Technical Writing | Process documents save money

Technical Writing | Process documents save money

Quality process documentation

Here is a brief guide on How Process documents save money for your business. Remember, that processes need to be documented thoroughly, else risk failure:

  • Not explaining the purpose of the task
  • Omitting information
  • Including unnecessary and distracting information

Poorly written and out-of-date documents do NOT allow teams and improve efficiency.

How to write a process document

  1. Determine the scope of the document and identify your process.
  2. Will it cover one task in a chain of operations or the entire procedure?
  3. Consider your audience. What do they already know about the subject? How are they currently approaching and managing events?
  4. Be sure the Title of the process and introduction is relevant to the content.
  5. Why or when users need to follow the process
  6. How it fits into the organisation.
  7. Provide context to explain why the process is important.
  8. Describe and list the people who will be involved; use job titles and not names.
  9. Identify the process boundaries, or start and end points.
  10. Determine the inputs of the process, or the resources needed to do the process
  11. Determine the outputs of the process
  12. Brainstorm all the activities needed to complete the process. This pre-writing strategy is called “listing.”
  13. Organise the items into sequential steps. Be careful how you split steps. Keep Actions that logically go together.
  14. if a step includes more than one verb or the word “and,” break into two steps.
  15. Limit the number of steps—use subheadings for longer tasks and restart numbering under each subheading.
  16. Use layers—give users more information in less prominent text underneath the main step.
  17. Expand your steps to include all necessary information, such as potential hazards, troubleshooting advice or examples.
  18. Construct a process flowchart to visually represent the steps.
  19. Add any screenshots or graphics to provide clarity.
  20. Format your information so that it is easy to scan, read and understand. Make use of bullets, tables, headings, etc. Clearly, point out how processes connect to each other.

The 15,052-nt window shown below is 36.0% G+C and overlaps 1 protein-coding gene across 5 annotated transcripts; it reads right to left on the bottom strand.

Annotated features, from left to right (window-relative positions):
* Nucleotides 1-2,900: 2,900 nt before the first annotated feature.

21. Test the process. Watch someone else use it.
  22. Ask colleagues to check your document and give feedback.
  23. Remember your documentation is a living document and will need continual updating.

Best practices to writer process documents

  • Make documents public and visible to reach all employees and readers.
  • Store them in a central location—restricting access makes people think it is only relevant to a certain group.
  • Make them easy to edit and search—processes undergo continual change, and new feedback should always be incorporated to improve effectiveness. Review documents at least once a year.
  • Be concise—provide only what is necessary.
  • Be flexible—be willing to adjust a process as needed to make sure steps come naturally.
  • Get feedback from employees—frontline employees can give insight on each step’s importance, shortcuts, etc.
  • Capture screenshots of anything difficult to explain.
  • Use flowcharts—remember a picture is worth a thousand words Include a checklist to ensure every step is completed.
  • Create a template to help standardize documents and ease the process.
  • Keep formatting simple.
  • Create a style guide for writers.
  • Create each document for different processes and rules and not one massive document.
  • Document when the process was most recently updated.
  • Keep a local backup of the files on your desktop or in a private cloud-based system.

Improving the process

As you check processes, look for specific areas that may need a quality overview to improve efficiencies, such as when a process moves from one person or team to another. Try to minimise unnecessary movement between departments during a process. Be on the lookout for duplicate tasks, and decide if having both is useful or inefficient.

Entrepreneurs need to avoid business myopia—being too close to your processes can keep you from advancing on the business process procedures journey. You need to work on your business and not in it to be able to find key processes and improve them.

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